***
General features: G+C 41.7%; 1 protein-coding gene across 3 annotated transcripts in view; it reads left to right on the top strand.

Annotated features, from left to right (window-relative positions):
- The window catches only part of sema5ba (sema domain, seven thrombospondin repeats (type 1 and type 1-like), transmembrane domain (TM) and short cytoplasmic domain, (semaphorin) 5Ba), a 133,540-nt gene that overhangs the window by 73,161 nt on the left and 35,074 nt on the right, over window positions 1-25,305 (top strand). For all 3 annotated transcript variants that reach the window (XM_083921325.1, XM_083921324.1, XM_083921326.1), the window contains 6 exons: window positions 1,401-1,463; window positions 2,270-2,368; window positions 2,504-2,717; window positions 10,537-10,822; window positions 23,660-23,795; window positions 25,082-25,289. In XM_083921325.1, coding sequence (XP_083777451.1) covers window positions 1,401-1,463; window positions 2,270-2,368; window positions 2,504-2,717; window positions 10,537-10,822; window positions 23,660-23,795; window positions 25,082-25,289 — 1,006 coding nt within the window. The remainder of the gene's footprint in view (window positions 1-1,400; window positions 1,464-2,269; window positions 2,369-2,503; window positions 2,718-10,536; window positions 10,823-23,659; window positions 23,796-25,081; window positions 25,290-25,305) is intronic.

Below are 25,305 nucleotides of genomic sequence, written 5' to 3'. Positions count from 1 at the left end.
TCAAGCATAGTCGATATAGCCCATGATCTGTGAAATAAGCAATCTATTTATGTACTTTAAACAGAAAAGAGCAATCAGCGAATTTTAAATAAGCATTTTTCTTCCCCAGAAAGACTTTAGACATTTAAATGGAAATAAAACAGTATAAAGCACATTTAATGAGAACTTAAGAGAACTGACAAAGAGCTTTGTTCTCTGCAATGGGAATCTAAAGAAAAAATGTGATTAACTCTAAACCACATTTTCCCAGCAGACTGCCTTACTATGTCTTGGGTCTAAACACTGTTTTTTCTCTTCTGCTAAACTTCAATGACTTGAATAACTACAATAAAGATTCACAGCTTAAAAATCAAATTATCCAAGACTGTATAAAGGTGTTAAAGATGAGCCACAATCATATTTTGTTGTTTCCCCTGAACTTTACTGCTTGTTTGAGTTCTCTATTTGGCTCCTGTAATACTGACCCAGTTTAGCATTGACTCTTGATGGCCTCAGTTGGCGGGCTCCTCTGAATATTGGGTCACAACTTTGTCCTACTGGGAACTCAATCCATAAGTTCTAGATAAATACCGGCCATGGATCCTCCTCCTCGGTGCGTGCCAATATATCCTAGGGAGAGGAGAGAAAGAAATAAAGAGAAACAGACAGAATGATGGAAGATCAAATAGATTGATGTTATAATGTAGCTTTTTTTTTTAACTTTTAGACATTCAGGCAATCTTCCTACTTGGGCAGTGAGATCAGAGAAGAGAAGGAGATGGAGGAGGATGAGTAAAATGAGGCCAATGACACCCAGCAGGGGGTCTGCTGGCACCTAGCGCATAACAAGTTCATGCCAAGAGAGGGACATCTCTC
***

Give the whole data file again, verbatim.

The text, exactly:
General features: G+C 41.7%; 1 protein-coding gene across 3 annotated transcripts in view; it reads left to right on the top strand.

Annotated features, from left to right (window-relative positions):
- The window catches only part of sema5ba (sema domain, seven thrombospondin repeats (type 1 and type 1-like), transmembrane domain (TM) and short cytoplasmic domain, (semaphorin) 5Ba), a 133,540-nt gene that overhangs the window by 73,161 nt on the left and 35,074 nt on the right, over window positions 1-25,305 (top strand). For all 3 annotated transcript variants that reach the window (XM_083921325.1, XM_083921324.1, XM_083921326.1), the window contains 6 exons: window positions 1,401-1,463; window positions 2,270-2,368; window positions 2,504-2,717; window positions 10,537-10,822; window positions 23,660-23,795; window positions 25,082-25,289. In XM_083921325.1, coding sequence (XP_083777451.1) covers window positions 1,401-1,463; window positions 2,270-2,368; window positions 2,504-2,717; window positions 10,537-10,822; window positions 23,660-23,795; window positions 25,082-25,289 — 1,006 coding nt within the window. The remainder of the gene's footprint in view (window positions 1-1,400; window positions 1,464-2,269; window positions 2,369-2,503; window positions 2,718-10,536; window positions 10,823-23,659; window positions 23,796-25,081; window positions 25,290-25,305) is intronic.

Below are 25,305 nucleotides of genomic sequence, written 5' to 3'. Positions count from 1 at the left end.
TCAAGCATAGTCGATATAGCCCATGATCTGTGAAATAAGCAATCTATTTATGTACTTTAAACAGAAAAGAGCAATCAGCGAATTTTAAATAAGCATTTTTCTTCCCCAGAAAGACTTTAGACATTTAAATGGAAATAAAACAGTATAAAGCACATTTAATGAGAACTTAAGAGAACTGACAAAGAGCTTTGTTCTCTGCAATGGGAATCTAAAGAAAAAATGTGATTAACTCTAAACCACATTTTCCCAGCAGACTGCCTTACTATGTCTTGGGTCTAAACACTGTTTTTTCTCTTCTGCTAAACTTCAATGACTTGAATAACTACAATAAAGATTCACAGCTTAAAAATCAAATTATCCAAGACTGTATAAAGGTGTTAAAGATGAGCCACAATCATATTTTGTTGTTTCCCCTGAACTTTACTGCTTGTTTGAGTTCTCTATTTGGCTCCTGTAATACTGACCCAGTTTAGCATTGACTCTTGATGGCCTCAGTTGGCGGGCTCCTCTGAATATTGGGTCACAACTTTGTCCTACTGGGAACTCAATCCATAAGTTCTAGATAAATACCGGCCATGGATCCTCCTCCTCGGTGCGTGCCAATATATCCTAGGGAGAGGAGAGAAAGAAATAAAGAGAAACAGACAGAATGATGGAAGATCAAATAGATTGATGTTATAATGTAGCTTTTTTTTTTAACTTTTAGACATTCAGGCAATCTTCCTACTTGGGCAGTGAGATCAGAGAAGAGAAGGAGATGGAGGAGGATGAGTAAAATGAGGCCAATGACACCCAGCAGGGGGTCTGCTGGCACCTAGCGCATAACAAGTTCATGCCAAGAGAGGGACATCTCTC